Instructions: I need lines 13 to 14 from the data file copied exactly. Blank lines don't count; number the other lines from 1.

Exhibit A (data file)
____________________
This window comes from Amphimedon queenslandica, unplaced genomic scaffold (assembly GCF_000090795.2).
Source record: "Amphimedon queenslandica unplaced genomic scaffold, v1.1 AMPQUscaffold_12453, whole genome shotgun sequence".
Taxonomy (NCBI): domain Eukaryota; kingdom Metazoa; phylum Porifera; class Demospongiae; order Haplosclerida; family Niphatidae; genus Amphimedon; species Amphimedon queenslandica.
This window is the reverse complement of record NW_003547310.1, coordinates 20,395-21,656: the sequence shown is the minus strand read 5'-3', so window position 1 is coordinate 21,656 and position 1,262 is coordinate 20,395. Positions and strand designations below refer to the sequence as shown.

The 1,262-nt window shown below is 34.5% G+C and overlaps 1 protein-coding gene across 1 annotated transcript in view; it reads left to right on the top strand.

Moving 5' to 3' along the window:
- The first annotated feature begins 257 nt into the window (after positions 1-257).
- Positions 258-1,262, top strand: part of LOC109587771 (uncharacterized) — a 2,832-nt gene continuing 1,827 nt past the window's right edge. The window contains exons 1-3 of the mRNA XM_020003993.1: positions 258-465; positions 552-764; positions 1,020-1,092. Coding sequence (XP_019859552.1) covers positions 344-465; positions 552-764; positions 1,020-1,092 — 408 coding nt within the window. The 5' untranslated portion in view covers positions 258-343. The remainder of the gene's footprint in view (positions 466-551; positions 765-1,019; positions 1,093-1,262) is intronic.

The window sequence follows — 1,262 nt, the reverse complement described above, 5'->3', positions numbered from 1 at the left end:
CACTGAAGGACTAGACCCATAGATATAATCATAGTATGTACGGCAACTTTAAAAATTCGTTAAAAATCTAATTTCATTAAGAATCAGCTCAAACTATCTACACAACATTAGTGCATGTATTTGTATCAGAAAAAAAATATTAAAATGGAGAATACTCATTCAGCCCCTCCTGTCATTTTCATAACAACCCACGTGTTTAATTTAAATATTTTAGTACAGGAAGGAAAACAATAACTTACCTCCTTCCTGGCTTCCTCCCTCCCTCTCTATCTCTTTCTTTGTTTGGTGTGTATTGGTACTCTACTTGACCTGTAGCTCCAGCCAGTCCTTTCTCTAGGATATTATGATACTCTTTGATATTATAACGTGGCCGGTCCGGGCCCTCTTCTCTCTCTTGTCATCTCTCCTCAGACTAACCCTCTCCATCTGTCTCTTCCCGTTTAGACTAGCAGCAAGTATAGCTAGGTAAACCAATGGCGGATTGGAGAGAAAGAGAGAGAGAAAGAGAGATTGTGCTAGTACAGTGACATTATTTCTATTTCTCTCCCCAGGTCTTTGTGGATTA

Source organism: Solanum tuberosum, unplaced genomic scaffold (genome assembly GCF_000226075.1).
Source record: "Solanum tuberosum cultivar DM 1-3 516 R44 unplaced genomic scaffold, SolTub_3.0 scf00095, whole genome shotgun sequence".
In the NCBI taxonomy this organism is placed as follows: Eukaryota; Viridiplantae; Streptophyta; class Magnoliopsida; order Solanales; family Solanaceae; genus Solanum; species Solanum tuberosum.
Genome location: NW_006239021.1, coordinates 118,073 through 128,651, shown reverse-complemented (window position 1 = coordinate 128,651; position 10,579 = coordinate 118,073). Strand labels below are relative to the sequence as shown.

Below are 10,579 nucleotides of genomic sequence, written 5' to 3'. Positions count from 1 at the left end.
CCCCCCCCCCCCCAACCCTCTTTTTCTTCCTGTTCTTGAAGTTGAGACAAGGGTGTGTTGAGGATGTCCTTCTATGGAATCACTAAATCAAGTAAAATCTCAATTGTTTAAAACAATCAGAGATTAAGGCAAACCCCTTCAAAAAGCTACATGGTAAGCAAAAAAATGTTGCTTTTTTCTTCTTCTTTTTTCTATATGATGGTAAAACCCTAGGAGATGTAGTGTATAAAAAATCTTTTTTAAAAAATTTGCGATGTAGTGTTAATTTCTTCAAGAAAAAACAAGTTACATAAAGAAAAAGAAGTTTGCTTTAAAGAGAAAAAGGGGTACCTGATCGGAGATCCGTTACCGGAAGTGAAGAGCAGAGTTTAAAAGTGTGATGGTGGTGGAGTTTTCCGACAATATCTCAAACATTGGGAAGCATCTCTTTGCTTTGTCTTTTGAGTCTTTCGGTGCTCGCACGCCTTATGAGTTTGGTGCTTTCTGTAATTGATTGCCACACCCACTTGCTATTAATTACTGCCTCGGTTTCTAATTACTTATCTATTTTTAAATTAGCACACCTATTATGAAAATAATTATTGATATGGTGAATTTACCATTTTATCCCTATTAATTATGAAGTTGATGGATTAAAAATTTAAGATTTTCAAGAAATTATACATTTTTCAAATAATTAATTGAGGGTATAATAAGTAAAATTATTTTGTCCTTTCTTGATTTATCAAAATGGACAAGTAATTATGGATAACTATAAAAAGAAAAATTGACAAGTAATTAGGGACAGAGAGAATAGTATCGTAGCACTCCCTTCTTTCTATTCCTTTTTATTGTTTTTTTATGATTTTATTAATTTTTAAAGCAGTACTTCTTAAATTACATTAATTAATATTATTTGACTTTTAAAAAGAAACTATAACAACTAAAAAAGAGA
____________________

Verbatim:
In the NCBI taxonomy this organism is placed as follows: Eukaryota; Viridiplantae; Streptophyta; class Magnoliopsida; order Solanales; family Solanaceae; genus Solanum; species Solanum tuberosum.
Genome location: NW_006239021.1, coordinates 118,073 through 128,651, shown reverse-complemented (window position 1 = coordinate 128,651; position 10,579 = coordinate 118,073). Strand labels below are relative to the sequence as shown.